"Demons and Devils are cool; we want to play them, but they are overpowered and evil." -> Tieflings are invented; they are far weaker and not universally evil.
"Dragons are cool; we want to play them, but they are overpowered." -> Dragonborn are invented; they are far weaker.

Noticing a trend here?

Joined: Oct 2020
A
member
Offline
member
A
Joined: Oct 2020
It actually started with the Orc thus the Half Orc.

In 5e arnt Kobolds now no longer innately evil?

Joined: Jun 2020
veteran
Offline
veteran
Joined: Jun 2020
Originally Posted by GM4Him
And again, goblins are evil due to being attuned to evil alignment.

Originally Posted by GM4Him
[regarding drow] Yes. They have been evil for most of D&D history, but because of Drizzt, suddenly they became popular as heroes.

Just to be completely clear here, Goblins and Drow are Not inherently evil in the same way that fiends and chromatic dragons are. They are not, at all. Do not conflate the two.

A goblin that abandons its society or finds it can no longer live within it due to a burgeoning conscience or desire for better life, and who thus ceases to be evil, does NOT suddenly stop being a goblin. Evil isn't baked into their very essence.

Drow are just drow - following Lolth or another deity is purely a matter of personal religion, and, as with goblins, a drow that finds they can no longer live in their strongly evil society and ceases too be evil, does NOT suddenly stop being a drow. They are not magically transformed into something else because of this shift. Evil is not inherently in their essence.

A devil that stops being evil is literally and physically transformed and is No Longer A fiend, because to be a fiend is to be evil.

Goblins do not stop being goblins, and they do not suddenly turn into a different creature or undergo a transformation if they stop being evil, because evil is not an inherent part of their being.

This is not new; it's been like this for a long time. Creautres like goblins are listed as evil in the monster manual because most are, and most organised goblin societies are, and so it is natural that most of the goblins that players come into conflict with will be, but it isn't a built in part of them any more than it is any other mortal humanoid.

Drow are the same - this whole red-eyed lolth-worshiper rubbish is not backed up by any official book source, anywhere - it's an invention that actually detracts very heavily from the entire point behind what it means to BE a surface drow trying to leave the evils of their society behind... and for the record, populations of non-lolth-follwoing drow have existed for a very long time. Drizt was not the first, just the one that made them the most famous and visible to other races and cultures. Eilistrae is also not new, and has been the patron of good-aligned drow for many, many years.

And to the comment above, the same is true of kobolds. A kobold that abandons the lawful evil society of most normal kobold clans, and who stops being evil is not transformed and does not stop being a kobold; evil was never baked into their very essence in the same way that it is for fiends and chromatics; they are the scions of dragons, but they are not dragons themselves, and it is only their culture and society that makes them evil overall, not anything in their literal essence.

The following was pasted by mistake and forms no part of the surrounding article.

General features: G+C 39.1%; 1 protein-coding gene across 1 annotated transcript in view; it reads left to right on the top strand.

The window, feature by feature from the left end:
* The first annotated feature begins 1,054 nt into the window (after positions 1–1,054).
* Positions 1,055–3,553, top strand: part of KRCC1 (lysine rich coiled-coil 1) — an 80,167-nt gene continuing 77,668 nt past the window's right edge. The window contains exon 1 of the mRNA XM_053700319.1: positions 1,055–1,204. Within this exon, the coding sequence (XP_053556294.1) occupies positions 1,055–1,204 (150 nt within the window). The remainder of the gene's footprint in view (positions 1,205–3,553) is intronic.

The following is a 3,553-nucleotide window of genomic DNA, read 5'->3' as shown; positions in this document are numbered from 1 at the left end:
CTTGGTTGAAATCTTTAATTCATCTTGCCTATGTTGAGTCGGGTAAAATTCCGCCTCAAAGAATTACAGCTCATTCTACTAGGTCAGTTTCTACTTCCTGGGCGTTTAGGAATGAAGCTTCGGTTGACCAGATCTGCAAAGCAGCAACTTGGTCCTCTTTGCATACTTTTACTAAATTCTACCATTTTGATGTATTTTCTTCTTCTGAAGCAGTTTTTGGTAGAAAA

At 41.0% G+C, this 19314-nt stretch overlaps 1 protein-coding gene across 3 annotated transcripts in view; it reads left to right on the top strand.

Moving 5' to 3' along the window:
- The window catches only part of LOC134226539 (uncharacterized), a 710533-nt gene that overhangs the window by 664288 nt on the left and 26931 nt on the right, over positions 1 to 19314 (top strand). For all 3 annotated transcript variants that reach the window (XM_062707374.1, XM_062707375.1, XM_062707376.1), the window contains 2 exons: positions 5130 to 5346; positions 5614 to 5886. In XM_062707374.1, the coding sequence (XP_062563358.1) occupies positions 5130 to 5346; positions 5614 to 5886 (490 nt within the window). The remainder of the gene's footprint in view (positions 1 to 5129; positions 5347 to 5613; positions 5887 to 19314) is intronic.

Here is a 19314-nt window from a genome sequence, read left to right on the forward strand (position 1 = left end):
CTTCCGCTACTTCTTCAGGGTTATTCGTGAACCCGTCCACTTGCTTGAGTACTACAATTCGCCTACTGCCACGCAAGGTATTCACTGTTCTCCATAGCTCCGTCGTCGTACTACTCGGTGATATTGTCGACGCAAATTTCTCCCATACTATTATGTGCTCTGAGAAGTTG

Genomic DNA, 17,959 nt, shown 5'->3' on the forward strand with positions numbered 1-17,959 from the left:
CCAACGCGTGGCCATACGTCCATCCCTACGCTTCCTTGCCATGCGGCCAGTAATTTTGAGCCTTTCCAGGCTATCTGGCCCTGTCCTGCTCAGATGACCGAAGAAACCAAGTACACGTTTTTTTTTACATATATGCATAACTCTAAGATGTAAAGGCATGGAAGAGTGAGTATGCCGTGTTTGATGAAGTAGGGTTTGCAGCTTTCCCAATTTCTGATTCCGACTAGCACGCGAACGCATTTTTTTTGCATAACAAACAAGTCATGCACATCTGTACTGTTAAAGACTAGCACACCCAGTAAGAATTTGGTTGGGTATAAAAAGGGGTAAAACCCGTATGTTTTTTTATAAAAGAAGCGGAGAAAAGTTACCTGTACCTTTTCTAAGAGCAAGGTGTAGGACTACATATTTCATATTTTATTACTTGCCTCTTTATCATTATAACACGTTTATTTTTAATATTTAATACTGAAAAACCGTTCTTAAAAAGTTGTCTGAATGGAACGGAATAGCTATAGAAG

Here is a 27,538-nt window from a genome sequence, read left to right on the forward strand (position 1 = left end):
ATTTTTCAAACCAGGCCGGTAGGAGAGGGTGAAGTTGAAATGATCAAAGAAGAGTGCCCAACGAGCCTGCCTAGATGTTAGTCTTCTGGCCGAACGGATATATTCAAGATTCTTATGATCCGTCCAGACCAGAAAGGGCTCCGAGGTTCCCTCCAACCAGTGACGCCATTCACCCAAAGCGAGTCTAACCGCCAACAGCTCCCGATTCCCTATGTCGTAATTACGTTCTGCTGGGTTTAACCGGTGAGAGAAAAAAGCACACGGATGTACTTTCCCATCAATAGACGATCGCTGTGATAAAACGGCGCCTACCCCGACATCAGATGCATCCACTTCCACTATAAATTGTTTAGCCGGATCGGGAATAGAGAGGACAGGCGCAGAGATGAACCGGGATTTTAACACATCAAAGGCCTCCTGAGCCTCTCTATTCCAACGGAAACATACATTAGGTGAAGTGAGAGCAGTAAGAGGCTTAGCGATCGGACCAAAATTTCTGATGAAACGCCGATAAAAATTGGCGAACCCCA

Joined: Jul 2021
old hand
Offline
old hand
Joined: Jul 2021
*eye roll*

Joined: Oct 2020
A
member
Offline
member
A
Joined: Oct 2020
Thanks Niara! That’s a good way of putting it. I feel like 5e is watering down the alignment system to much, but I have always felt like innate evil in humanoids (pretty much anything that can be a PC) was to far the other way. I don’t have an issue with innate temptation, but outright no choice but to be good or evil…

Never really got into anything after 3.5e so some of these changes are big for me. I agree that D&D is built on knowing what is or is not the “bad guy”; however, with BG3 not even having an alignment system feels so un D&D to me…. I have never pen and papered anything past 3e so I am coming at this with quite abit of bias. The reality is that those past editions are gone and I need to readjusted my perspective it seems.

Joined: Oct 2020
old hand
Online Content
old hand
Joined: Oct 2020
This is a modern way of interpreting religion and morality. It can be considered anachronistic to a fantasy setting, including D&D.

Without getting into the trap of free will, I think a good point has been raised. We know what a world without magic looks like, so it's easy for me to consider any aspect of the D&D world that isn't the same as ours to be in some way influenced by magic. Any creature that isn't an 'animal' likely wasn't naturally selected to exist, this includes elves and goblins, meaning that some part of their essential make up doesn't need to conform to our own preconception on what it means to be completely free of alignment restrictions.

Joined: Feb 2021
veteran
Offline
veteran
Joined: Feb 2021
Look. It all boils down to this: